Every year, there are thousands of structure fires in Las Vegas. However, a relatively small percentage of fire-related losses involve commercial structures, in part because of efforts by the Las Vegas Valley Water District (LVVWD) and local property owners to protect their investment.
When most people think about urban fires, they conjure images of the Great Chicago Fire of 1871, which destroyed more than 17,000 buildings, or the San Francisco earthquake and fire of 1906, which razed nearly 500 city blocks. However, anyone who followed the blazes across Sonoma, Los Angeles and northern San Diego, Calif., last year realizes that large-scale structure fires are hardly a relic of the past.
Although non-residential fires have decreased by more than 60 percent during the past four decades, they still pose a risk anywhere fuel can be found. While restaurants represent a greater threat because of flammable equipment and materials used in cooking, electrical systems are always in danger of sparking a conflagration. Considering how many strip malls and multi-story business complexes dot the landscape in Southern Nevada, coupled with windy, dry conditions ready to fan the flames, our community is fortunate to have experienced few multi-structure fires in the past few years.
How much of that is proactive fire prevention rather than simply good fortune? A recent close call involved a November 2017 three-alarm fire near downtown that began as a brush fire but was quickly spread by winds to a towing lot, where it engulfed several vehicles and, further fueled by gasoline, threatened to expand to nearby buildings and fuel tanks. Despite the high density of structures in the immediate vicinity, no buildings were affected.
One of the reasons firefighters were able to contain the blaze so quickly was the presence of strategically placed fire hydrants. The LVVWD works with local fire departments to assist in the installation, inspection, repair and replacement of public fire hydrants. Engineered specifically to provide high flow for fire protection, the approximately 40,000 public hydrants—they’re the yellow ones; red hydrants are privately owned—distributed around its 300-plus-square-mile service area are fed by 6-inch water mains, allowing them to deliver up to 1,500 gallons of water a minute exactly where firefighters need it. To ensure they perform when it matters most, the hydrants must be tested annually and maintained. At the LVVWD’s 24/7 Operations Center, technicians can move water around the distribution system as needed to maintain sufficient pressure during fire-fighting events.
Although hydrants rarely need to be replaced—the service life of a well-maintained unit can be 50 years or more—valves can stick and gaskets can leak, wasting water and reducing hydrant performance. To proactively address issues like this, the LVVWD works with the Clark County and City of Las Vegas fire departments to help keep public hydrants working reliably and efficiently. When it is time to cycle a fire hydrant out, doing so is no easy feat. Although small in stature, the typical hydrant weighs more than 400 pounds, requiring heavy equipment to remove and replace.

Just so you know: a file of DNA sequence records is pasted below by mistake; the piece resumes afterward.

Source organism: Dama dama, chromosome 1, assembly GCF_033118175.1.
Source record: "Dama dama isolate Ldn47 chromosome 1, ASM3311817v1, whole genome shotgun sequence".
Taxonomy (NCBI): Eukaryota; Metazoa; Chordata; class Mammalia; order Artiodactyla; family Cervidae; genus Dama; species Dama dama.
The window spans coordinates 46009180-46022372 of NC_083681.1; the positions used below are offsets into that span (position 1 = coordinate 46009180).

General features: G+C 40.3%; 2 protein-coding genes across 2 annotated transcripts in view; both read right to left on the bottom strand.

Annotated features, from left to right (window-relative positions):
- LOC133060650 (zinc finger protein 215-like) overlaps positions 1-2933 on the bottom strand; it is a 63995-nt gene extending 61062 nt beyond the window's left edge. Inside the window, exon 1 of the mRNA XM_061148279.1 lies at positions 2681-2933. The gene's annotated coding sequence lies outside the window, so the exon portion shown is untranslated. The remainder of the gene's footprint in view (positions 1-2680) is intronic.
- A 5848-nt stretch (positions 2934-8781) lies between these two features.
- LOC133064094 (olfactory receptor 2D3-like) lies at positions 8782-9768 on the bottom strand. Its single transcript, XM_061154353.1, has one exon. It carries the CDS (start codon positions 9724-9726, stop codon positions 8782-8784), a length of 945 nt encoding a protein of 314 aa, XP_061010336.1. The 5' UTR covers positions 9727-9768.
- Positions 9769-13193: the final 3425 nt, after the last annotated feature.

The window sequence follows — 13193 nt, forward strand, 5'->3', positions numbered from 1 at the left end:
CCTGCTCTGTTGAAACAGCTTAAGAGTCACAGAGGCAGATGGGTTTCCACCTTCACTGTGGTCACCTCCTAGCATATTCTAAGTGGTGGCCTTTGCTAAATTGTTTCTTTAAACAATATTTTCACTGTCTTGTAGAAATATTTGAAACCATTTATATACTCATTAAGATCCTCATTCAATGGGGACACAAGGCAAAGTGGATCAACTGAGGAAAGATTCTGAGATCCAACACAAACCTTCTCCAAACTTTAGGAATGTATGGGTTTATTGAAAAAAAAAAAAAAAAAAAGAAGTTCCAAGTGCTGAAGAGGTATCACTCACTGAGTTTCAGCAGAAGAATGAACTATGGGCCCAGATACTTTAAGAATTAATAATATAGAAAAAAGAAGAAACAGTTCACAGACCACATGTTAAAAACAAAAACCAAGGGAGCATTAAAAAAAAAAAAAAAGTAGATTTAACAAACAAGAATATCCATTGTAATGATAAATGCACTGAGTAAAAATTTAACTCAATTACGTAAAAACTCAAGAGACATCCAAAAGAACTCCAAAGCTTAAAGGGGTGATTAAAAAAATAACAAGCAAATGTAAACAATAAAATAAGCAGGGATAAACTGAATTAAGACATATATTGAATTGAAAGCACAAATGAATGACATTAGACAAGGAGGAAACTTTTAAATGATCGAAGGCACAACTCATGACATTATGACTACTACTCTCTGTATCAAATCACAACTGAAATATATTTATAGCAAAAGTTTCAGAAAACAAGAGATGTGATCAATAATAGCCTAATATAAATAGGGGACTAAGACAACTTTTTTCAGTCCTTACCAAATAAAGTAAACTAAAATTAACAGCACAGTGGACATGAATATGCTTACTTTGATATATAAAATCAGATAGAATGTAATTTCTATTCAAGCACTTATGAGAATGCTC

The greatest threat to hydrants is not neighborhood dogs but rather the vehicularly challenged—five or six times a month, wayward motorists plow over curbside hydrants. Unlike in the movies, however, dislodging a hydrant doesn’t create a geyser—the valve controlling the flow of water through the hydrant is not located inside its housing but well beneath it for precisely that reason.
To avoid interrupting service to residents and businesses during maintenance, the LVVWD maintains isolation valves where each hydrant line joins the water main that feeds it, allowing crews to shut off the supply to the hydrant without inconveniencing adjacent water customers. These valves represent only a small percentage of the hundreds of thousands of valves the LVVWD uses to control the flow of water around the valley.
Effective hydrant maintenance, however, is only half of the equation. The other key to fire protection lies in the buildings themselves, and is the responsibility of the property managers and building owners. Modern building code requires that commercial structures have a built-in fire suppression system to help keep small fires from becoming large ones. Nationally, these systems have contributed to a 20 percent decrease in property losses during the past decade, according to the Insurance Information Institute, helping to save property owners approximately $5 billion. While the costs associated with installing and maintaining these systems are not insignificant, on-site fire suppression systems represent a relatively modest investment in the protection of property and, in many cases, life.
However, as with the fire hydrants for which the LVVWD is responsible, on-site fire suppression systems must be maintained and regularly tested by property owners to assure their effectiveness. Given the infrequency of their use—while one hopes never to use this form of insurance, it is absolutely essential to have it in place—system components can freeze up or fail, rendering it less efficient or, in severe cases, entirely ineffective if not properly managed.
Annual inspections and testing by certified fire safety professionals are intended to confirm that the system is free of corrosion, foreign materials or physical damage. Additionally, they may identify potential obstruction issues, such as when cabinets, shelves or other hardware is installed in a way that inhibits the sprinklers’ ability to function properly. There are also instances in which customers close an on-site valve, inadvertently reducing available fire flow. Property owners or—if allowed by local code—their designee (property management company, tenant, etc.) must maintain records both related to inspections and the systems themselves.
For more information about the LVVWD’s water system, visit lvvwd.com.